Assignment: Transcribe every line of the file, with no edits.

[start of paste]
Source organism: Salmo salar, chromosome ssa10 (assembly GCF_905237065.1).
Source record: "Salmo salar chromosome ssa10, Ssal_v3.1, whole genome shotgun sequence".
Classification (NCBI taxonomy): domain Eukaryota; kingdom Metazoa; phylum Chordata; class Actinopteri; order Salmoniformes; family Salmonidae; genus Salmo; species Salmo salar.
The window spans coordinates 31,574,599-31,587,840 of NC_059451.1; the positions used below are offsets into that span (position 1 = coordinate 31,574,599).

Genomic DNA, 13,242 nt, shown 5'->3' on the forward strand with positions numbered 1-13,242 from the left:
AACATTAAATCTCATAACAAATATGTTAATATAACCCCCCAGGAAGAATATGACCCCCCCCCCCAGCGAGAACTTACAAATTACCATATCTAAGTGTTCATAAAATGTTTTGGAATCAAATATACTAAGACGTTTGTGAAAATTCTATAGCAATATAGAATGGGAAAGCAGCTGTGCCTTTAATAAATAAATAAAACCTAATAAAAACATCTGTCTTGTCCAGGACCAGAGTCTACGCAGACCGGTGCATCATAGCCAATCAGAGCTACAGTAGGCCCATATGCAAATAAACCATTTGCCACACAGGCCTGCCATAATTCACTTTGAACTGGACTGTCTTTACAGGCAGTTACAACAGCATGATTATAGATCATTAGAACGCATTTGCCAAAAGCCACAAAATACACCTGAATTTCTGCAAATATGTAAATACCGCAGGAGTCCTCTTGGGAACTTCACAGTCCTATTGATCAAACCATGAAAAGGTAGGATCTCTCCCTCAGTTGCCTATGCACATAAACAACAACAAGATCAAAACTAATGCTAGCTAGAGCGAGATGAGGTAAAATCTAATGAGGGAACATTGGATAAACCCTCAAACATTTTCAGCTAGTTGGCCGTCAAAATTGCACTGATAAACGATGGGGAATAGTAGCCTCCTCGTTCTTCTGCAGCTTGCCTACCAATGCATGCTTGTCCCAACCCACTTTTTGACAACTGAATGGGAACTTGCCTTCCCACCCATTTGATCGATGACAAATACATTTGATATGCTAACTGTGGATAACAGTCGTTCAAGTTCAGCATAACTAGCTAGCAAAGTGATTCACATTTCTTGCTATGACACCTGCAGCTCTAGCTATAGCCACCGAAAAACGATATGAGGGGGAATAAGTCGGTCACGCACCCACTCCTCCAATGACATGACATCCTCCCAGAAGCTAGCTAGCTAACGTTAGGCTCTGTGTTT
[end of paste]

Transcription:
Source organism: Salmo salar, chromosome ssa10 (assembly GCF_905237065.1).
Source record: "Salmo salar chromosome ssa10, Ssal_v3.1, whole genome shotgun sequence".
Classification (NCBI taxonomy): domain Eukaryota; kingdom Metazoa; phylum Chordata; class Actinopteri; order Salmoniformes; family Salmonidae; genus Salmo; species Salmo salar.
The window spans coordinates 31,574,599-31,587,840 of NC_059451.1; the positions used below are offsets into that span (position 1 = coordinate 31,574,599).

Genomic DNA, 13,242 nt, shown 5'->3' on the forward strand with positions numbered 1-13,242 from the left:
AACATTAAATCTCATAACAAATATGTTAATATAACCCCCCAGGAAGAATATGACCCCCCCCCCCAGCGAGAACTTACAAATTACCATATCTAAGTGTTCATAAAATGTTTTGGAATCAAATATACTAAGACGTTTGTGAAAATTCTATAGCAATATAGAATGGGAAAGCAGCTGTGCCTTTAATAAATAAATAAAACCTAATAAAAACATCTGTCTTGTCCAGGACCAGAGTCTACGCAGACCGGTGCATCATAGCCAATCAGAGCTACAGTAGGCCCATATGCAAATAAACCATTTGCCACACAGGCCTGCCATAATTCACTTTGAACTGGACTGTCTTTACAGGCAGTTACAACAGCATGATTATAGATCATTAGAACGCATTTGCCAAAAGCCACAAAATACACCTGAATTTCTGCAAATATGTAAATACCGCAGGAGTCCTCTTGGGAACTTCACAGTCCTATTGATCAAACCATGAAAAGGTAGGATCTCTCCCTCAGTTGCCTATGCACATAAACAACAACAAGATCAAAACTAATGCTAGCTAGAGCGAGATGAGGTAAAATCTAATGAGGGAACATTGGATAAACCCTCAAACATTTTCAGCTAGTTGGCCGTCAAAATTGCACTGATAAACGATGGGGAATAGTAGCCTCCTCGTTCTTCTGCAGCTTGCCTACCAATGCATGCTTGTCCCAACCCACTTTTTGACAACTGAATGGGAACTTGCCTTCCCACCCATTTGATCGATGACAAATACATTTGATATGCTAACTGTGGATAACAGTCGTTCAAGTTCAGCATAACTAGCTAGCAAAGTGATTCACATTTCTTGCTATGACACCTGCAGCTCTAGCTATAGCCACCGAAAAACGATATGAGGGGGAATAAGTCGGTCACGCACCCACTCCTCCAATGACATGACATCCTCCCAGAAGCTAGCTAGCTAACGTTAGGCTCTGTGTTT